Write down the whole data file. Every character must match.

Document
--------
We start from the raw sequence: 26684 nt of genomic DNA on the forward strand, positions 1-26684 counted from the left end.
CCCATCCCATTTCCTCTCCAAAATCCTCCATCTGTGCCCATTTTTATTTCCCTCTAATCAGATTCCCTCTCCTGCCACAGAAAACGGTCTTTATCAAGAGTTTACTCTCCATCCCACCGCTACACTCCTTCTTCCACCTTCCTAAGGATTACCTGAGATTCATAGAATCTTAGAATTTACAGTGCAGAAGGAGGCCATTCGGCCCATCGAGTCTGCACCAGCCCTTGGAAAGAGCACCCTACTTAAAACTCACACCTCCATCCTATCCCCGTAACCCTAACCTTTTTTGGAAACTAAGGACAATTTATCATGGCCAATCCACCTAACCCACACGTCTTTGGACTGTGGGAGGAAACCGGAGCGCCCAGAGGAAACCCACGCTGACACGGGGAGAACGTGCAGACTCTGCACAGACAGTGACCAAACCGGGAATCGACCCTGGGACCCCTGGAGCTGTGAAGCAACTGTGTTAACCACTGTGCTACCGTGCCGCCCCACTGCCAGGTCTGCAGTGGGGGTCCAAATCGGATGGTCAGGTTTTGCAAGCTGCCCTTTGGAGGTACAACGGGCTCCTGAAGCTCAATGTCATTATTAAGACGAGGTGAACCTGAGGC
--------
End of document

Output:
We start from the raw sequence: 26684 nt of genomic DNA on the forward strand, positions 1-26684 counted from the left end.
CCCATCCCATTTCCTCTCCAAAATCCTCCATCTGTGCCCATTTTTATTTCCCTCTAATCAGATTCCCTCTCCTGCCACAGAAAACGGTCTTTATCAAGAGTTTACTCTCCATCCCACCGCTACACTCCTTCTTCCACCTTCCTAAGGATTACCTGAGATTCATAGAATCTTAGAATTTACAGTGCAGAAGGAGGCCATTCGGCCCATCGAGTCTGCACCAGCCCTTGGAAAGAGCACCCTACTTAAAACTCACACCTCCATCCTATCCCCGTAACCCTAACCTTTTTTGGAAACTAAGGACAATTTATCATGGCCAATCCACCTAACCCACACGTCTTTGGACTGTGGGAGGAAACCGGAGCGCCCAGAGGAAACCCACGCTGACACGGGGAGAACGTGCAGACTCTGCACAGACAGTGACCAAACCGGGAATCGACCCTGGGACCCCTGGAGCTGTGAAGCAACTGTGTTAACCACTGTGCTACCGTGCCGCCCCACTGCCAGGTCTGCAGTGGGGGTCCAAATCGGATGGTCAGGTTTTGCAAGCTGCCCTTTGGAGGTACAACGGGCTCCTGAAGCTCAATGTCATTATTAAGACGAGGTGAACCTGAGGC